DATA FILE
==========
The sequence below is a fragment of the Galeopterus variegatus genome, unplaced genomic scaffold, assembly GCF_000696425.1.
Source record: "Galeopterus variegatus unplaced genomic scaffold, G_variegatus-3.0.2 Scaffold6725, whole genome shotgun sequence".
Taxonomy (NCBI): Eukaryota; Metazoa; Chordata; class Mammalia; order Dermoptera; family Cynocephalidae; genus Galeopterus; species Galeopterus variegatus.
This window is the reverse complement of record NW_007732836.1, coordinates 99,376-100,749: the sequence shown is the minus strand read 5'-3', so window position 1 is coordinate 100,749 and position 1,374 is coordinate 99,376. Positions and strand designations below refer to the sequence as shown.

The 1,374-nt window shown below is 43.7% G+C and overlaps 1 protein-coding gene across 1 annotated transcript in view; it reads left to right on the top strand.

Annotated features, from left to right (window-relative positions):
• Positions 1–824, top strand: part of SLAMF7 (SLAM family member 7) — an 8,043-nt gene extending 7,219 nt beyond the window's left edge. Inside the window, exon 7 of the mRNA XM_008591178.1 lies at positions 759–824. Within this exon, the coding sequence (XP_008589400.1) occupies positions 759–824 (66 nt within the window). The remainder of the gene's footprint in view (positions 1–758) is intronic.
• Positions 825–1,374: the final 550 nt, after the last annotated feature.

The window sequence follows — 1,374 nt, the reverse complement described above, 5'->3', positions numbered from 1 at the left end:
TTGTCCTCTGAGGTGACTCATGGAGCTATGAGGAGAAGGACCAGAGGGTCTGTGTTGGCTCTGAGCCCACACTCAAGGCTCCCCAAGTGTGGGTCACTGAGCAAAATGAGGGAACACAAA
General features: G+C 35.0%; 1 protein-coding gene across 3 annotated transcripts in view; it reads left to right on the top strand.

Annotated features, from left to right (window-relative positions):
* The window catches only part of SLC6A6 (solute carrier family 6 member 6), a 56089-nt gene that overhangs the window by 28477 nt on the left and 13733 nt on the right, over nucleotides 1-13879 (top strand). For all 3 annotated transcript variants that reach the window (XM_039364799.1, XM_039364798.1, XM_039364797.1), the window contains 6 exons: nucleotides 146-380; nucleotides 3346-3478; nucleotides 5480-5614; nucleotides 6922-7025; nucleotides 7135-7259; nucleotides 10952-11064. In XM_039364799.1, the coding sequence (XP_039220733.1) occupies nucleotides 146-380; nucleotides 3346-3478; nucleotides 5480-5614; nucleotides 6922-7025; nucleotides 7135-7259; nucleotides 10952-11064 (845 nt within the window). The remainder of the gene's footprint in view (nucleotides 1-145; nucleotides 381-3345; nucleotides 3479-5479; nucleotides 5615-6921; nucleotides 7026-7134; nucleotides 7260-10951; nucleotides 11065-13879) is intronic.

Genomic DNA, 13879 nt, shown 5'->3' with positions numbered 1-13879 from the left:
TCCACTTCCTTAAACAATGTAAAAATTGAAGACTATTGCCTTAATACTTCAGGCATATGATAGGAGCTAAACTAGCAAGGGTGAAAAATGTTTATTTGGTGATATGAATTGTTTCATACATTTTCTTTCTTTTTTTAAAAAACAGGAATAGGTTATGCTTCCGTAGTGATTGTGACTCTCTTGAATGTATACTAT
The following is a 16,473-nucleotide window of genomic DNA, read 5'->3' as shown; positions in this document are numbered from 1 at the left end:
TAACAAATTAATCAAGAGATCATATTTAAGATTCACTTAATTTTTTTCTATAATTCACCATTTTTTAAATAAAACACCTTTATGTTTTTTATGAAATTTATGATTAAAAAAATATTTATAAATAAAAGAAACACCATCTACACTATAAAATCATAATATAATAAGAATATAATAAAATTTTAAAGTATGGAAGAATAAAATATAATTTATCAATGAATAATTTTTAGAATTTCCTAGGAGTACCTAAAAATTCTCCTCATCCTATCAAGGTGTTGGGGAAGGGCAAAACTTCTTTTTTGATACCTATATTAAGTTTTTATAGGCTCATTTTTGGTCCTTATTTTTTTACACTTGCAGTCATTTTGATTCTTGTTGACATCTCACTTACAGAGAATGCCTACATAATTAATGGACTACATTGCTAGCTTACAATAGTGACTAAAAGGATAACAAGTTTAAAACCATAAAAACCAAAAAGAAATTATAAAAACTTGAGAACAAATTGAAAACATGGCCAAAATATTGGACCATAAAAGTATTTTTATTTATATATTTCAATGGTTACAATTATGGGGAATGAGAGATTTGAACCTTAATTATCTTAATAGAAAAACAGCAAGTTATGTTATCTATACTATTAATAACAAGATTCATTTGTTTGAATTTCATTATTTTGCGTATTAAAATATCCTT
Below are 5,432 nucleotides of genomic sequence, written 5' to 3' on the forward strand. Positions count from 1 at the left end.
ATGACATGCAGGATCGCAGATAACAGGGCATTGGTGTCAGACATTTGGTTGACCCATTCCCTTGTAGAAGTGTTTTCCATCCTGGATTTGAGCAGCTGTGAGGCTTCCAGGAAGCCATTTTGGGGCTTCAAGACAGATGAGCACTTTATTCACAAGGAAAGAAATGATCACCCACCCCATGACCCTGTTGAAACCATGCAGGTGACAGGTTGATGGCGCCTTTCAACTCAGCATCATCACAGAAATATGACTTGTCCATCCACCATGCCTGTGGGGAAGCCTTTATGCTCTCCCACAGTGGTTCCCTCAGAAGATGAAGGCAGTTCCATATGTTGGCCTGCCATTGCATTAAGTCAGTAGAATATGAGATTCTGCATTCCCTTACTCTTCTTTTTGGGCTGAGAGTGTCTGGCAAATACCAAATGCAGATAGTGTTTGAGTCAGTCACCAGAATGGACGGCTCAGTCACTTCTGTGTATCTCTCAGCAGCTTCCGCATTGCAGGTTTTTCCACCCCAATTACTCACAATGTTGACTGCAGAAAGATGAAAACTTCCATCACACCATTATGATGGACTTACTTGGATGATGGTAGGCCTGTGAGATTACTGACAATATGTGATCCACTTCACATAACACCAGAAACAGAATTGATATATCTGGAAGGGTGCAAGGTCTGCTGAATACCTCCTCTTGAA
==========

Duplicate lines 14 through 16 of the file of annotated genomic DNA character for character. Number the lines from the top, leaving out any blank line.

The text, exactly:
Genomic DNA, 13879 nt, shown 5'->3' with positions numbered 1-13879 from the left:
TCCACTTCCTTAAACAATGTAAAAATTGAAGACTATTGCCTTAATACTTCAGGCATATGATAGGAGCTAAACTAGCAAGGGTGAAAAATGTTTATTTGGTGATATGAATTGTTTCATACATTTTCTTTCTTTTTTTAAAAAACAGGAATAGGTTATGCTTCCGTAGTGATTGTGACTCTCTTGAATGTATACTAT
The following is a 16,473-nucleotide window of genomic DNA, read 5'->3' as shown; positions in this document are numbered from 1 at the left end: